2. Corticosteroids: Fenemal appears to enhance the metabolism of exogenous corticosteroids probably through the induction of hepatic microsomal enzymes. Patients stabilized on corticosteroid therapy may require dosage adjustments if Fenemal is added to or withdrawn from their dosage regimen.

3. Griseofulvin: Fenemal appears to interfere with the absorption of orally administered griseofulvin, thus decreasing its blood level. The effect of the resultant decreased blood levels of griseofulvin on therapeutic response has not been established. However, it would be preferable to avoid concomitant administration of these drugs.

4. Doxycycline: Fenemal has been shown to shorten the half- life of doxycycline for as long as 2 weeks after barbiturate therapy is discontinued. This mechanism is probably through the induction of hepatic microsomal enzymes that metabolize the antibiotic. If Fenemal and doxycycline are administered concurrently, the clinical response to doxycycline should be monitored closely.

5. Phenytoin, sodium valproate, valproic acid: The effect of Fenemal on the metabolism of phenytoin appears to be variable. Some investigators report an accelerating effect, while others report no effect. Because the effect of Fenemal on the metabolism of phenytoin is not predictable, phenytoin and Fenemal blood levels should be monitored more frequently if these drugs are given concurrently. Sodium valproate and valproic acid appear to decrease Fenemal metabolism; therefore, Fenemal blood levels should be monitored and appropriate dosage adjustments made as indicated.

6. Central nervous system depressants: The concomitant use of other central nervous system depressants including other sedatives or hypnotics, antihistamines, tranquilizers, or alcohol, may produce additive depressant effects.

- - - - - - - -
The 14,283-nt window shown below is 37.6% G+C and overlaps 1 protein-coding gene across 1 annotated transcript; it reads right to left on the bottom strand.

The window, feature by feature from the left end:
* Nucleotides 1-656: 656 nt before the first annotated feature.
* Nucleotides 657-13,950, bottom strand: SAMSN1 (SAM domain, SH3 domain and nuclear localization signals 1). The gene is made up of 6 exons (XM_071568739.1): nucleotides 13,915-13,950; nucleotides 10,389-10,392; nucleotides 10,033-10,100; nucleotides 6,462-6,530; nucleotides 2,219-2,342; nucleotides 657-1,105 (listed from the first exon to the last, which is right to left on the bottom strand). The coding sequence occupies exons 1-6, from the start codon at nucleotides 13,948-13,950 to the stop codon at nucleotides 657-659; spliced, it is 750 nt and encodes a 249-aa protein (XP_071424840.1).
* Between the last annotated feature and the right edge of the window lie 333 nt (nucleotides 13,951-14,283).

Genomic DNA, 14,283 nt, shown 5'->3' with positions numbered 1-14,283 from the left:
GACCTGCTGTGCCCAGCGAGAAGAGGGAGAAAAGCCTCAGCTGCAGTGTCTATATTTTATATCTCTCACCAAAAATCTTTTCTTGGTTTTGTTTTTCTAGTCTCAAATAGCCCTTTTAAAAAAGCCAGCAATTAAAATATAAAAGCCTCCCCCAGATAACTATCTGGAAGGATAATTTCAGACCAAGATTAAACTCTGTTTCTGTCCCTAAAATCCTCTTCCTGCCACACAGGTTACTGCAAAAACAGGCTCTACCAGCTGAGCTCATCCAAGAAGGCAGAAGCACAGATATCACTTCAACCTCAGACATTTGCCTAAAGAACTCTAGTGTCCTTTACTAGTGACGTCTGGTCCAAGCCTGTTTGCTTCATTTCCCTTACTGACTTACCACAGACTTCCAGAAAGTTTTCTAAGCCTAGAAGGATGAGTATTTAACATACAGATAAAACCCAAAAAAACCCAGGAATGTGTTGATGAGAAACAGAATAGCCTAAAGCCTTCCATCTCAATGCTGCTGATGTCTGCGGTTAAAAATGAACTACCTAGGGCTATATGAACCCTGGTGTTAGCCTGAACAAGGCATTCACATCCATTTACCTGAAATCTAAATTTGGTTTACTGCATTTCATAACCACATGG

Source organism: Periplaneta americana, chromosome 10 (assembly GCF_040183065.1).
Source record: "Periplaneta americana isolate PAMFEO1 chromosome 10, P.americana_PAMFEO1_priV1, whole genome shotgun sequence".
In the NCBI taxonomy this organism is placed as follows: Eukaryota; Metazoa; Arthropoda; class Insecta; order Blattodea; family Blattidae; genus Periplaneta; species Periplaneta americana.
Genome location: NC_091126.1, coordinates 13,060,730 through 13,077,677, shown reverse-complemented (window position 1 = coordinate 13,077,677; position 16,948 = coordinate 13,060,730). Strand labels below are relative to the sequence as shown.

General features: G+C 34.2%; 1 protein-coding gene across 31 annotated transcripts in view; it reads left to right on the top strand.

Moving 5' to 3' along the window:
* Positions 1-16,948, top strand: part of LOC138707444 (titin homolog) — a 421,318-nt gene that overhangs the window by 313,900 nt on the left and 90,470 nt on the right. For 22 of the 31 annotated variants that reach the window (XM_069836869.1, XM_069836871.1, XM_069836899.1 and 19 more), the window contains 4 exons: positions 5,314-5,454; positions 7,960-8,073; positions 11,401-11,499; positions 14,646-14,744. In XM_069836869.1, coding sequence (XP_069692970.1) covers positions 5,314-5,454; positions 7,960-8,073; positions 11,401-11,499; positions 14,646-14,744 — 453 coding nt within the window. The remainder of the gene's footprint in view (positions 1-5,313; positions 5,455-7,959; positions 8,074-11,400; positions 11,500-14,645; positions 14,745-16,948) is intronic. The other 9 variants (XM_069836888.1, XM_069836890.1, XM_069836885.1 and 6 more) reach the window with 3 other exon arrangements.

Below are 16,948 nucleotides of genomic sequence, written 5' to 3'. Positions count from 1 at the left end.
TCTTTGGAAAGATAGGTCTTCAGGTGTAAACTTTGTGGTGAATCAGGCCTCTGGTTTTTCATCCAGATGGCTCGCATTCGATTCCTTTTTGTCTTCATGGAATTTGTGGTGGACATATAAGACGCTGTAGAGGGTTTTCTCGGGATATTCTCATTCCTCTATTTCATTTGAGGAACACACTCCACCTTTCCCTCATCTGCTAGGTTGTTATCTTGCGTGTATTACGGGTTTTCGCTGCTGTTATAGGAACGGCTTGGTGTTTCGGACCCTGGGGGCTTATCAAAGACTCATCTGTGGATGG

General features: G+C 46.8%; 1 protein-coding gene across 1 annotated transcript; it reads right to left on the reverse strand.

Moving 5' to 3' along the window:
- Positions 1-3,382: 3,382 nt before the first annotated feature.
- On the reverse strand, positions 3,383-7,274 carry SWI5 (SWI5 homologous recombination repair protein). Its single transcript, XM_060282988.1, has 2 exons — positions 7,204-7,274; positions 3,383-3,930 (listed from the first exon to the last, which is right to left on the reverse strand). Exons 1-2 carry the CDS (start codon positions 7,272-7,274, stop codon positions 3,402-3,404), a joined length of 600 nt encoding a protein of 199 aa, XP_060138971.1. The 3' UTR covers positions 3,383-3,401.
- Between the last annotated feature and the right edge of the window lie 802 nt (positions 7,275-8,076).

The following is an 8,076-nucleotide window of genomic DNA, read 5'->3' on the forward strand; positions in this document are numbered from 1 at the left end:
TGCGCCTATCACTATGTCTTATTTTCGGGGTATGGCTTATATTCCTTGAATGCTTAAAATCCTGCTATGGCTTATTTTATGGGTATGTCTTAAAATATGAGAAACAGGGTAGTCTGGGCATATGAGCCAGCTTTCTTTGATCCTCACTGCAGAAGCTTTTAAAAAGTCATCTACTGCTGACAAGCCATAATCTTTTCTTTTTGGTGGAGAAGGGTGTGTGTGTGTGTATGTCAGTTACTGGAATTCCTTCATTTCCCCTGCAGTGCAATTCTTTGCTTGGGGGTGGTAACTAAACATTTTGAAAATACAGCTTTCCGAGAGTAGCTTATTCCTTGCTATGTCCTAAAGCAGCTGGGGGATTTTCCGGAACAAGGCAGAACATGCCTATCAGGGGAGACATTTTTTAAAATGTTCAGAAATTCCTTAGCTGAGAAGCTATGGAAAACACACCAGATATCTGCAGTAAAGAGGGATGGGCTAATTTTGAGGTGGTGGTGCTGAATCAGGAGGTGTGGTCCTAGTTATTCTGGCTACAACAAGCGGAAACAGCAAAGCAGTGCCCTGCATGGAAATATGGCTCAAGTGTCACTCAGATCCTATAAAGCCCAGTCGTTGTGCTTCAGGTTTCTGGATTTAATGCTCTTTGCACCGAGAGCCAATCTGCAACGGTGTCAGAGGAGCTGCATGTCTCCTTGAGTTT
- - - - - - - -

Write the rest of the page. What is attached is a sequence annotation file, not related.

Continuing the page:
7. Monoamine oxidase inhibitors (MAOIs): MAOIs prolong the effects of Fenemal probably because metabolism of the Fenemal is inhibited.

8. Estradiol, estrone, progesterone and other steroidal hormones: Pretreatment with or concurrent administration of Fenemal may decrease the effect of estradiol by increasing its metabolism. There have been reports of patients treated with antiepileptic drugs (e.g., Fenemal) who became pregnant while taking oral contraceptives. An alternate contraceptive method might be suggested to women taking Fenemal.


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References

  1. FDA/SPL Indexing Data. "YQE403BP4D: The UNique Ingredient Identifier (UNII) is an alphanumeric substance identifier from the joint FDA/USP Substance Registration System (SRS).". https://www.fda.gov/ForIndustry/Data... (accessed September 17, 2018).
  2. MeSH. "Excitatory Amino Acid Antagonists". https://www.ncbi.nlm.nih.gov/mesh/68... (accessed September 17, 2018).
  3. European Chemicals Agency - ECHA. "Phenobarbital: The information provided here is aggregated from the "Notified classification and labelling" from ECHA's C&L Inventory. ". https://echa.europa.eu/information-o... (accessed September 17, 2018).

Reviews

The results of a survey conducted on ndrugs.com for Fenemal are given in detail below. The results of the survey conducted are based on the impressions and views of the website users and consumers taking Fenemal. We implore you to kindly base your medical condition or therapeutic choices on the result or test conducted by a physician or licensed medical practitioners.

User reports

2 consumers reported frequency of use

How frequently do I need to take Fenemal?
It was reported by ndrugs.com website users that Fenemal should ideally be taken Twice in a day as the most common frequency of the Fenemal. You should you adhere strictly to the instructions and guidelines provided by your doctor on how frequently this Fenemal should be taken. Get another patient's view on how frequent the capsule should be used by clicking here.
Users%
Twice in a day1
50.0%
Once in a day1
50.0%


3 consumers reported doses

What doses of Fenemal drug you have used?
The drug can be in various doses. Most anti-diabetic, anti-hypertensive drugs, pain killers, or antibiotics are in different low and high doses and prescribed by the doctors depending on the severity and demand of the condition suffered by the patient. In our reports, ndrugs.com website users used these doses of Fenemal drug in following percentages. Very few drugs come in a fixed dose or a single dose. Common conditions, like fever, have almost the same doses, e.g., [acetaminophen, 500mg] of drug used by the patient, even though it is available in various doses.
Users%
11-50mg1
33.3%
51-100mg1
33.3%
6-10mg1
33.3%


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Information checked by Dr. Sachin Kumar, MD Pharmacology